Wrapped funds. The other form of a stable-value fund is a portfolio of bonds that is "wrapped" by an insurance company or other guarantor to assure that market value changes are smoothed sufficiently to enable investors to withdraw money at par. "Wrappers" are more common in the industry nowadays, with independent non-insurance firms using "wrap providers" to guarantee the stable-value price but not the underlying portfolio value from defaults. Here, the story is different. A wrap provider simply provides a liquidity facility that hopefully assures investors who leave now that they will get out at par. To do this, they reserve capital gains earned in periods like 2009-11 for a rainy day when interest rates later increase, and sometimes income from higher future rates are used to offset capital losses. This feature will be especially important when interest rates eventually begin to increase. Unlike an intermediate-term bond fund that marks its portfolio to value in the share price, which leaves investors with losses in rising-rate markets, a stable-value wrapper keeps the share price stable. But the question ultimately is whether the portfolio and the wrap provider are able to indefinitely withstand major increases in interest rates.

For example, a 1 percent increase in five-year bonds would normally cause a 4 percent loss in market prices, so a stable-value portfolio manager must rely on the wrap provider to make up for price losses if the portfolio is too heavily weighted toward longer maturities whenever interest rates increase. If rates double from today's levels in a year or two, the bond math gets really ugly and the wrap provider takes a bath. That is why every stable-value wrapped product says explicitly that it "seeks" to maintain a stable value and cannot offer a guarantee because that is mathematically impossible. What I can personally and professionally guarantee is that the average public employee has no idea how this all works. So it's really up to the plan administrator and the plan's investment consultant to make sure that the fund is properly managed and presently has a margin of safety.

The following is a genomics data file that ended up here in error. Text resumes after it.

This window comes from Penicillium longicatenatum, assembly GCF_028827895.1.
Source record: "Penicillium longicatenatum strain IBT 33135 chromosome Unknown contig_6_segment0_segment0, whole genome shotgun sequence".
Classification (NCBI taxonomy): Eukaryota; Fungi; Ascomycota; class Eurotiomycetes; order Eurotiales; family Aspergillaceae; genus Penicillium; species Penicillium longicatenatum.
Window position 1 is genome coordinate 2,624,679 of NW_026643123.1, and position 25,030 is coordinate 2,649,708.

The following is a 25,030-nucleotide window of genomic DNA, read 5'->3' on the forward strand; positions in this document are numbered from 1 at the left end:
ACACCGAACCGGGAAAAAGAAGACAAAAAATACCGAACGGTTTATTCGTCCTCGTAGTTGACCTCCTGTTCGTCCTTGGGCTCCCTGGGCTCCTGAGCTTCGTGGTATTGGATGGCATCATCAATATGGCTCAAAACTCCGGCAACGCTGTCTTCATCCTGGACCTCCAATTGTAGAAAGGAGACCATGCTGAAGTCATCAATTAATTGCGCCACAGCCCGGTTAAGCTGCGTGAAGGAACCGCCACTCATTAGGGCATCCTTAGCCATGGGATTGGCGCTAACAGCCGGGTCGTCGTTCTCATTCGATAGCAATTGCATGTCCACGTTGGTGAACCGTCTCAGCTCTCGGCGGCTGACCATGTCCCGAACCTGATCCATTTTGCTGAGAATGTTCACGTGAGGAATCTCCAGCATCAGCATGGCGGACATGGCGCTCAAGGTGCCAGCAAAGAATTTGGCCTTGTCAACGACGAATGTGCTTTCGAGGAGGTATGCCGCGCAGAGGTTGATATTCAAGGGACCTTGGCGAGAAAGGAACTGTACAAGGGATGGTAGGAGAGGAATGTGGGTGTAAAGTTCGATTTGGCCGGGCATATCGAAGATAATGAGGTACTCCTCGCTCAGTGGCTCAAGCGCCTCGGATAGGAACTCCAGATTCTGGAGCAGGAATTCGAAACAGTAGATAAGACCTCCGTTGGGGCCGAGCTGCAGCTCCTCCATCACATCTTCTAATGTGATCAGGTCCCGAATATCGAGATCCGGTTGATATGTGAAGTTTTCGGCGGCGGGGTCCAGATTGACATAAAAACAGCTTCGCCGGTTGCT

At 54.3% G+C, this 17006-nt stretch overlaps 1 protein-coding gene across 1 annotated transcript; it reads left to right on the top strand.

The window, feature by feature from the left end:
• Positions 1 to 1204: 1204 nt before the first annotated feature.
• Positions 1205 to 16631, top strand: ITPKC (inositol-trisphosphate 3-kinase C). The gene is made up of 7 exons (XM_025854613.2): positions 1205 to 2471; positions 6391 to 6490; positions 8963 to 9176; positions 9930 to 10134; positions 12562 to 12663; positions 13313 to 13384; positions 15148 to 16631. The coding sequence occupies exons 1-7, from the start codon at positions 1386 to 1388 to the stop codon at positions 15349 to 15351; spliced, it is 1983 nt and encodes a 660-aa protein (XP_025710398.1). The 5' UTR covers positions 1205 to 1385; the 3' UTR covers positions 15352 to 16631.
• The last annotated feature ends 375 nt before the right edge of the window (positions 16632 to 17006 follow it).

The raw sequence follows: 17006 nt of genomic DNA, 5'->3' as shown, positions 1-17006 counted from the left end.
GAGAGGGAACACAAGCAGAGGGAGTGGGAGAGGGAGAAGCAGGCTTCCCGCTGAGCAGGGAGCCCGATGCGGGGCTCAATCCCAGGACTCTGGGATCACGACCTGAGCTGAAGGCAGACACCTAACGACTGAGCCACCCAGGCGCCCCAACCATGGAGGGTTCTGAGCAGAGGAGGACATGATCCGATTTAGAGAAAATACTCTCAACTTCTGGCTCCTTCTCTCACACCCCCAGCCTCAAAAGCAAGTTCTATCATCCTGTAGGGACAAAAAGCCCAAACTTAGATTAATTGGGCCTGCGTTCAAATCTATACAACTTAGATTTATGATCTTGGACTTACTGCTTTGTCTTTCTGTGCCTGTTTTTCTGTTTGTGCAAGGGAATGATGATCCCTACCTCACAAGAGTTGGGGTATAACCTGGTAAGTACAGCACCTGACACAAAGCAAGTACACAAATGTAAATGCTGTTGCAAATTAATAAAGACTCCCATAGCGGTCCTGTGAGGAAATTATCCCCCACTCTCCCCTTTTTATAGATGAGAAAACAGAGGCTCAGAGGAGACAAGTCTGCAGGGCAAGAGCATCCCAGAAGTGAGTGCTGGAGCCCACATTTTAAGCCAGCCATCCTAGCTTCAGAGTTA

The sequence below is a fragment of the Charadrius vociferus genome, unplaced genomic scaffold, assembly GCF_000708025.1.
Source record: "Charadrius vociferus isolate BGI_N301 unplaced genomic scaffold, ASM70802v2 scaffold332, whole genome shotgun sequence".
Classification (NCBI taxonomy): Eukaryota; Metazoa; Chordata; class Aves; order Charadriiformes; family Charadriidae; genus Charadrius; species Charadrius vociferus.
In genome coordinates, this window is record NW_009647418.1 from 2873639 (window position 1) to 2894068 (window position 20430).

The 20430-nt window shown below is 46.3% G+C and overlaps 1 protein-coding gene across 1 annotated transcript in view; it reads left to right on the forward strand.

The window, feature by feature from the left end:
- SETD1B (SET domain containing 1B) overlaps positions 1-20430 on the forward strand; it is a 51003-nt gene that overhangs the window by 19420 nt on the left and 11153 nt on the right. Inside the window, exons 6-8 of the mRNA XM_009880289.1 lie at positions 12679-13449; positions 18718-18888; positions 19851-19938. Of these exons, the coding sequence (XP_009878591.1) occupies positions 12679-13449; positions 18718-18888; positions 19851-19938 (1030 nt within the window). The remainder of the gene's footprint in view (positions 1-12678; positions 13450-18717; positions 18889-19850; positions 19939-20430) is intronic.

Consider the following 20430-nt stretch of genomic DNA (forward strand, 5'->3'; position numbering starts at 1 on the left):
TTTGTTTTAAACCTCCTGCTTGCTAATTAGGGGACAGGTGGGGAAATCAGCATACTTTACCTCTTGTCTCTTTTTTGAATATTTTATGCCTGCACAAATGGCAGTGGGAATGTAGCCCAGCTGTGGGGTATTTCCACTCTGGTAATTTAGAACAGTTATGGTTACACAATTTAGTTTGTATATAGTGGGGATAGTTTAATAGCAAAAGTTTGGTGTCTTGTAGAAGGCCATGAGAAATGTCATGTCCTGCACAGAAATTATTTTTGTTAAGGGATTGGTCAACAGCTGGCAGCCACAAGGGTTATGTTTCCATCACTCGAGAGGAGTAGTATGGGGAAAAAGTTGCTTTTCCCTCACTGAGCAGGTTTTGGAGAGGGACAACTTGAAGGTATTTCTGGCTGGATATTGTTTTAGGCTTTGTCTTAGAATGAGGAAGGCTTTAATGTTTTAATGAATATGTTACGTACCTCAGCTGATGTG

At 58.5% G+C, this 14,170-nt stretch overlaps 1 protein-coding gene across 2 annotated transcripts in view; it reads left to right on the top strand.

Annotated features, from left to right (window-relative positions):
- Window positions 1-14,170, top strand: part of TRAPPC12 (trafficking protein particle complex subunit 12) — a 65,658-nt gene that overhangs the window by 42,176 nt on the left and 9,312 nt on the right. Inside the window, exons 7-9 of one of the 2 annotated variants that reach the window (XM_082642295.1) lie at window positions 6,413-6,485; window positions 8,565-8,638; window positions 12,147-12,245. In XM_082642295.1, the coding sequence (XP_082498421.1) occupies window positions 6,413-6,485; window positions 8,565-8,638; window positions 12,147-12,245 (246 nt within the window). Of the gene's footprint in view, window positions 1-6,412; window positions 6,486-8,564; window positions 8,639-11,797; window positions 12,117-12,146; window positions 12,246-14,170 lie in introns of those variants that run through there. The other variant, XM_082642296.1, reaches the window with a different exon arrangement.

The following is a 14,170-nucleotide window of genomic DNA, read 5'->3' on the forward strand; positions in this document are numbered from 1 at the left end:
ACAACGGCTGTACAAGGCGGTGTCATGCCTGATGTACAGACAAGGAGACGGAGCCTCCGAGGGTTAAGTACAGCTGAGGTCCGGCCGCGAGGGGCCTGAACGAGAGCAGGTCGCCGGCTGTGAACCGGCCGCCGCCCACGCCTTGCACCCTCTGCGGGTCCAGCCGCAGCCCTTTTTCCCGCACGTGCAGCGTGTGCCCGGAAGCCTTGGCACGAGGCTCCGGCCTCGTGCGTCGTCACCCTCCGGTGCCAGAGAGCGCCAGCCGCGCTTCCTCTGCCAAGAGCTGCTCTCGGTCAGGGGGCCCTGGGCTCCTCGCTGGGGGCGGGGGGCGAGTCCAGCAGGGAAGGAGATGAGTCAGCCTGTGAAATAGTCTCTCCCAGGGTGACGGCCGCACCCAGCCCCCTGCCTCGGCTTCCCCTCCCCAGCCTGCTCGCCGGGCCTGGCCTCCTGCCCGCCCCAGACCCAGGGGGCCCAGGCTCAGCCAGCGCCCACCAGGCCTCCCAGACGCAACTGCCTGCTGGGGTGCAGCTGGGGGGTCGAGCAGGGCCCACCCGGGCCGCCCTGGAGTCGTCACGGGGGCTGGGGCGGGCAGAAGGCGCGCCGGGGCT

Due diligence metrics. The good new here is that the 20 year bond market rally has produced some marvelous capital gains that the average stable-value wrapped fund now enjoys. So the first hard-nosed test that a plan administrator should apply is the stable value fund's market value ratio (the ratio of the fund's actual market value to its par value, which is what participants would receive if they all transferred out today). Every stable value provider is obligated to disclose the most recent market value ratio to the plan administrator — who is a fiduciary entitled to this information. Most of them will provide it to plan participants also, upon request. If that number is not positive today (a value over 100 percent) then something is seriously wrong. In fact, I would prefer a fund today that has a market value ratio above 102 percent given the decade-long bond rally we have enjoyed which has produced whopping capital gains in the past four years. Any fund with substantial size in 2008 should be sitting pretty these days, and those are actually the ones that offer the best cushion to investors today. They have much more margin for error if the economy expands and interest rates begin to escalate in 2014. Funds with lower ratios may be acceptably safe, but they usually enjoy a lower margin for error and less protection from adverse rate spikes assuming the same portfolio characteristics.

Meanwhile, a fund with a strong market value ratio is safer for investors who plan to move their money in the next year or two. However, I should remind readers that a stable value fund typically has an "equity wash" rule which says you can't game the system by transferring from the fund to a higher-yielding money market fund or certain bond funds without first moving the money into a risker fund. Otherwise, everybody would exit their stable value fund when rates are higher and the portfolio is taking losses, which would be a recipe for disaster.

For those seeking more information, the industry association's website is a good starting point. A competent DC plan consultant (independent of the plan administrator and the stable-value provider) with investment-advisor qualifications and credit research capacity should also be qualified to provide guidance on the one-time or ongoing guidance to plan administrators and oversight committees.